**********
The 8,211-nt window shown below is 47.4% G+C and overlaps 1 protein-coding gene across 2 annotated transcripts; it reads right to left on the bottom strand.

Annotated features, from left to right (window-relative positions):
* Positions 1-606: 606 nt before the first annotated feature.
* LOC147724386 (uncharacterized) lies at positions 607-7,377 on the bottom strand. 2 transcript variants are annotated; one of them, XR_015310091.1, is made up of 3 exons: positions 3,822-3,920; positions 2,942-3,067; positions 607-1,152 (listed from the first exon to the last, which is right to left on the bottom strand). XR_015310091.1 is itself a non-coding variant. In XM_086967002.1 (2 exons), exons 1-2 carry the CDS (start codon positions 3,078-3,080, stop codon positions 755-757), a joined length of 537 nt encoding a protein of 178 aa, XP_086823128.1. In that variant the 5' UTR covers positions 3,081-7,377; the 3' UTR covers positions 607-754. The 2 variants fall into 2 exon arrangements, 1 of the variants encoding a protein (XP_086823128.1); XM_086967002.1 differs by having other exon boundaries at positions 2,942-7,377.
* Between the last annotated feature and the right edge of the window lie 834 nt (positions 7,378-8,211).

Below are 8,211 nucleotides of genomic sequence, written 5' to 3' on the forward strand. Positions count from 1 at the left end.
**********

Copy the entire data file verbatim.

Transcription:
The 8,211-nt window shown below is 47.4% G+C and overlaps 1 protein-coding gene across 2 annotated transcripts; it reads right to left on the bottom strand.

Annotated features, from left to right (window-relative positions):
* Positions 1-606: 606 nt before the first annotated feature.
* LOC147724386 (uncharacterized) lies at positions 607-7,377 on the bottom strand. 2 transcript variants are annotated; one of them, XR_015310091.1, is made up of 3 exons: positions 3,822-3,920; positions 2,942-3,067; positions 607-1,152 (listed from the first exon to the last, which is right to left on the bottom strand). XR_015310091.1 is itself a non-coding variant. In XM_086967002.1 (2 exons), exons 1-2 carry the CDS (start codon positions 3,078-3,080, stop codon positions 755-757), a joined length of 537 nt encoding a protein of 178 aa, XP_086823128.1. In that variant the 5' UTR covers positions 3,081-7,377; the 3' UTR covers positions 607-754. The 2 variants fall into 2 exon arrangements, 1 of the variants encoding a protein (XP_086823128.1); XM_086967002.1 differs by having other exon boundaries at positions 2,942-7,377.
* Between the last annotated feature and the right edge of the window lie 834 nt (positions 7,378-8,211).

Below are 8,211 nucleotides of genomic sequence, written 5' to 3' on the forward strand. Positions count from 1 at the left end.